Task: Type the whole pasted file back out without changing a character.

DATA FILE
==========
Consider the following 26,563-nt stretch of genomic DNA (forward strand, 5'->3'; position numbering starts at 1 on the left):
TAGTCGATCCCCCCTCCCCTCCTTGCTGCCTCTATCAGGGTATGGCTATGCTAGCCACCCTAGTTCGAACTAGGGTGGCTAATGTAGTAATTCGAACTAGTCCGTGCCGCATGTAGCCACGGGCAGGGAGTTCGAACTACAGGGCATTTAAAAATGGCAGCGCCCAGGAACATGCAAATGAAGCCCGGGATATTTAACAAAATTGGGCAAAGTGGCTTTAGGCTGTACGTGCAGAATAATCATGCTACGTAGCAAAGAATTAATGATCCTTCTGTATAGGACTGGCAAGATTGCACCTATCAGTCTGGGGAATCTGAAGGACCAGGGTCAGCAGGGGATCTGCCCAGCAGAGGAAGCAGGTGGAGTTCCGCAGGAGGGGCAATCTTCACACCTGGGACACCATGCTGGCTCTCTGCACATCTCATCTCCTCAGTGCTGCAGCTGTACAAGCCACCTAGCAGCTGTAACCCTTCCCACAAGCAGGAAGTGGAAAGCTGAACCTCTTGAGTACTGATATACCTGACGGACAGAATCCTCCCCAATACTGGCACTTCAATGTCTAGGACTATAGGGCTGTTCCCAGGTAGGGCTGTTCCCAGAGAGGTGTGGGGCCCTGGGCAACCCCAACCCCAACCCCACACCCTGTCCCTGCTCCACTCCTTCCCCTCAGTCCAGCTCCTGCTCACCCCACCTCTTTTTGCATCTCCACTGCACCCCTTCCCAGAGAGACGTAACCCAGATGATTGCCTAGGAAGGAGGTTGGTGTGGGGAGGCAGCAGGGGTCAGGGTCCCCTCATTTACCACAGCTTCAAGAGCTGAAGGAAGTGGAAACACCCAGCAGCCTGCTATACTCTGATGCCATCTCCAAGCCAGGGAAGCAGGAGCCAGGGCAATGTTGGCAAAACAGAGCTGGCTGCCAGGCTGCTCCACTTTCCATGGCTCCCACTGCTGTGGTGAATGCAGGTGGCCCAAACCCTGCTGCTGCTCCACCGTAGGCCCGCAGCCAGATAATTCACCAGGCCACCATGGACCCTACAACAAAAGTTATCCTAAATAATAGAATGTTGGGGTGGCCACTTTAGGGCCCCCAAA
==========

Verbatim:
Consider the following 26,563-nt stretch of genomic DNA (forward strand, 5'->3'; position numbering starts at 1 on the left):
TAGTCGATCCCCCCTCCCCTCCTTGCTGCCTCTATCAGGGTATGGCTATGCTAGCCACCCTAGTTCGAACTAGGGTGGCTAATGTAGTAATTCGAACTAGTCCGTGCCGCATGTAGCCACGGGCAGGGAGTTCGAACTACAGGGCATTTAAAAATGGCAGCGCCCAGGAACATGCAAATGAAGCCCGGGATATTTAACAAAATTGGGCAAAGTGGCTTTAGGCTGTACGTGCAGAATAATCATGCTACGTAGCAAAGAATTAATGATCCTTCTGTATAGGACTGGCAAGATTGCACCTATCAGTCTGGGGAATCTGAAGGACCAGGGTCAGCAGGGGATCTGCCCAGCAGAGGAAGCAGGTGGAGTTCCGCAGGAGGGGCAATCTTCACACCTGGGACACCATGCTGGCTCTCTGCACATCTCATCTCCTCAGTGCTGCAGCTGTACAAGCCACCTAGCAGCTGTAACCCTTCCCACAAGCAGGAAGTGGAAAGCTGAACCTCTTGAGTACTGATATACCTGACGGACAGAATCCTCCCCAATACTGGCACTTCAATGTCTAGGACTATAGGGCTGTTCCCAGGTAGGGCTGTTCCCAGAGAGGTGTGGGGCCCTGGGCAACCCCAACCCCAACCCCACACCCTGTCCCTGCTCCACTCCTTCCCCTCAGTCCAGCTCCTGCTCACCCCACCTCTTTTTGCATCTCCACTGCACCCCTTCCCAGAGAGACGTAACCCAGATGATTGCCTAGGAAGGAGGTTGGTGTGGGGAGGCAGCAGGGGTCAGGGTCCCCTCATTTACCACAGCTTCAAGAGCTGAAGGAAGTGGAAACACCCAGCAGCCTGCTATACTCTGATGCCATCTCCAAGCCAGGGAAGCAGGAGCCAGGGCAATGTTGGCAAAACAGAGCTGGCTGCCAGGCTGCTCCACTTTCCATGGCTCCCACTGCTGTGGTGAATGCAGGTGGCCCAAACCCTGCTGCTGCTCCACCGTAGGCCCGCAGCCAGATAATTCACCAGGCCACCATGGACCCTACAACAAAAGTTATCCTAAATAATAGAATGTTGGGGTGGCCACTTTAGGGCCCCCAAA